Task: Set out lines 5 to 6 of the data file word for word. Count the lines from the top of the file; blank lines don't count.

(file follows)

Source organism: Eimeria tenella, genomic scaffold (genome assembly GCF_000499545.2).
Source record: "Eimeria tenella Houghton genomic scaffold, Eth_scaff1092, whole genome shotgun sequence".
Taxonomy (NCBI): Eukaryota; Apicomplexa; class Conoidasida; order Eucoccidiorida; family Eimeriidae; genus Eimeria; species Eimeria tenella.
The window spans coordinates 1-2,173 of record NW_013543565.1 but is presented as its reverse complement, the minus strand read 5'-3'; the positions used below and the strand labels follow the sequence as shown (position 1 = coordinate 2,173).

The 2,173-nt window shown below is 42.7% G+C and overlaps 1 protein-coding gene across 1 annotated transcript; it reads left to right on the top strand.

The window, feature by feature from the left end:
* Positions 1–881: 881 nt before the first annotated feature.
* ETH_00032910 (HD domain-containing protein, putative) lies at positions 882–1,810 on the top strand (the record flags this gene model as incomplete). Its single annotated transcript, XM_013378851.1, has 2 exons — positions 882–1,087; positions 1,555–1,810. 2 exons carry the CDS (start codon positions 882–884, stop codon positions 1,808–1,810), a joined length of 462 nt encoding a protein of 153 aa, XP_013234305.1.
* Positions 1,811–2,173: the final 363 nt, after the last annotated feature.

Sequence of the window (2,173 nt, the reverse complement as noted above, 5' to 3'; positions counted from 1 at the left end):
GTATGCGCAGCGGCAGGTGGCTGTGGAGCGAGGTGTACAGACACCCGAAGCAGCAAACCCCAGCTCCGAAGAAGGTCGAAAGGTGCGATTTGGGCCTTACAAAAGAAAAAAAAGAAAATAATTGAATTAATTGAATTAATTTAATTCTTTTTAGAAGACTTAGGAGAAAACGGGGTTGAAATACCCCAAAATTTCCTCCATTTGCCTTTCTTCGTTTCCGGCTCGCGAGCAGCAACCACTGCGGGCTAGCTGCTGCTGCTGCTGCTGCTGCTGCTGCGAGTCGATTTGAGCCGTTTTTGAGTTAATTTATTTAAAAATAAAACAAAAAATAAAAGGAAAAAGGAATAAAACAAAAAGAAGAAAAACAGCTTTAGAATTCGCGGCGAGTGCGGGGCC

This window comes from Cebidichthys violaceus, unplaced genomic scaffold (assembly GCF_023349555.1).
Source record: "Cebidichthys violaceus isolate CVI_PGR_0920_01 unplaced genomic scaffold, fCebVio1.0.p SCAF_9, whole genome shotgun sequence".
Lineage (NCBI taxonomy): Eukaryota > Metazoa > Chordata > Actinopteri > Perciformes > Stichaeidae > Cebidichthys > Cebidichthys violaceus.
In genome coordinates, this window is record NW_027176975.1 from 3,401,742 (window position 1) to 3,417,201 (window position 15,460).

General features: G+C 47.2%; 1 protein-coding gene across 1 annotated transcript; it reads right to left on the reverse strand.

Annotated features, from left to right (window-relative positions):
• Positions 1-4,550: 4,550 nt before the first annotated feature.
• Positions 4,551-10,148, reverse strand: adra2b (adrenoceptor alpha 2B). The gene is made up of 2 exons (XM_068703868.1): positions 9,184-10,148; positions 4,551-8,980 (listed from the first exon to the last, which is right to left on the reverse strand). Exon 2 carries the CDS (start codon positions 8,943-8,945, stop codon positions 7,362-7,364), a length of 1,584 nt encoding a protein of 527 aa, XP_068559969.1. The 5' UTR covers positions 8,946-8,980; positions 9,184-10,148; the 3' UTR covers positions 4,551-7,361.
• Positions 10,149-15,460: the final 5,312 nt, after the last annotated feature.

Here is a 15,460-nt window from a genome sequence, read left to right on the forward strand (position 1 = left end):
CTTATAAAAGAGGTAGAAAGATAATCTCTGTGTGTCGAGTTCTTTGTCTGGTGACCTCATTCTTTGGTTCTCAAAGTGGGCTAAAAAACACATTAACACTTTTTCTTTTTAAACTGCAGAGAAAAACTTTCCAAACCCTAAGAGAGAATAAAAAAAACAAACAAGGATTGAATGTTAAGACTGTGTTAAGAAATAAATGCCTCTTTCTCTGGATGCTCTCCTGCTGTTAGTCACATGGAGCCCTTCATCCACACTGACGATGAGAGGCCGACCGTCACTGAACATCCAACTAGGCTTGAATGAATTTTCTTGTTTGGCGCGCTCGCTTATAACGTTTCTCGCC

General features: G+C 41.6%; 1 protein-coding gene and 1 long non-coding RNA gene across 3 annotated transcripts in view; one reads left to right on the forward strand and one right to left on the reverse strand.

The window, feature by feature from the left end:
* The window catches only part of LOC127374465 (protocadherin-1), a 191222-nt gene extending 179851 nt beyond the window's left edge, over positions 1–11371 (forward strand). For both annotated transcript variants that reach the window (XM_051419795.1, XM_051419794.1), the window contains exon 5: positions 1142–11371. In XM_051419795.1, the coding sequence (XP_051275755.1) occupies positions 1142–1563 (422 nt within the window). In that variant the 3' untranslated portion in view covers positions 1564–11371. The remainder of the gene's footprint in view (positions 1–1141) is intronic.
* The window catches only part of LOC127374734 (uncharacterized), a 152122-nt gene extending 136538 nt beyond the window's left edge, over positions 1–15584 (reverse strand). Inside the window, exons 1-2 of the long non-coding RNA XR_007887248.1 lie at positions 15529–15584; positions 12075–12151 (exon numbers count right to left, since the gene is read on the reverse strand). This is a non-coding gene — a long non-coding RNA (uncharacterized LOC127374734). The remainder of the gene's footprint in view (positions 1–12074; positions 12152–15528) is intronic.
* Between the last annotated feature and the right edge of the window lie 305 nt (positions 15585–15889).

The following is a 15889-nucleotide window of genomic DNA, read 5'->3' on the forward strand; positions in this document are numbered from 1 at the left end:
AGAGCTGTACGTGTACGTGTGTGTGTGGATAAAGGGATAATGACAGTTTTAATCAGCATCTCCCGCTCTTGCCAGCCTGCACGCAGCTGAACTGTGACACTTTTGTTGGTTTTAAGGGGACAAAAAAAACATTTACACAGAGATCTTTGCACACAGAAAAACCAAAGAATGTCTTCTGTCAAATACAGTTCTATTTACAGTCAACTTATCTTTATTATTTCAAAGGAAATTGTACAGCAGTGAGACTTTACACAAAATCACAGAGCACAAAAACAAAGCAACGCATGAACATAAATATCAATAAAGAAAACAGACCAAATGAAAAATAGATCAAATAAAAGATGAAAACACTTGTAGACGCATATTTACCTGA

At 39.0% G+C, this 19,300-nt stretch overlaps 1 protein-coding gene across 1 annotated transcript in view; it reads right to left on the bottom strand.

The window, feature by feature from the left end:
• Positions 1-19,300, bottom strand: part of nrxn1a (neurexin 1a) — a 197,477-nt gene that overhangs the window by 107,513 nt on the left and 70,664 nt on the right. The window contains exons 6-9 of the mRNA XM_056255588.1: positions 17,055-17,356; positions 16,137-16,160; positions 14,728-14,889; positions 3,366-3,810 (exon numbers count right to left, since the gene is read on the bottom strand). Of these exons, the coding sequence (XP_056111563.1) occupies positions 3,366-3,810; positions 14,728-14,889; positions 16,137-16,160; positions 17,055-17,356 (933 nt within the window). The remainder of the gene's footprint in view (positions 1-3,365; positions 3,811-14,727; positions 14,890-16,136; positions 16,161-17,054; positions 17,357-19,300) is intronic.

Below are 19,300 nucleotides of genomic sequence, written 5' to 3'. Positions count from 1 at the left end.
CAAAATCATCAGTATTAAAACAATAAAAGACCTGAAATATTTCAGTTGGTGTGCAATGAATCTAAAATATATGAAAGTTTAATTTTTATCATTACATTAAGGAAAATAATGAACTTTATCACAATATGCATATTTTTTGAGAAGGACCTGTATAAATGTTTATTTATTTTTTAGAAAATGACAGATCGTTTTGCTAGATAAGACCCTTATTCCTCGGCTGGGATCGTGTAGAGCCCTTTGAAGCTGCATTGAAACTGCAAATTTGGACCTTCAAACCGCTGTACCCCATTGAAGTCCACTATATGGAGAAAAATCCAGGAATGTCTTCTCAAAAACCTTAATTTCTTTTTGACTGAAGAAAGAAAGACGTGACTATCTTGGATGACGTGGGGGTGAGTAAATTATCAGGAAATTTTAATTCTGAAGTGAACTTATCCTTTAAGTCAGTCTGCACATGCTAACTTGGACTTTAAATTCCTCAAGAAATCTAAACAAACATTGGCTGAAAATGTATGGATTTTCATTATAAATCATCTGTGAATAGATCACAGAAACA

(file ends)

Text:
The 2,173-nt window shown below is 42.7% G+C and overlaps 1 protein-coding gene across 1 annotated transcript; it reads left to right on the top strand.

The window, feature by feature from the left end: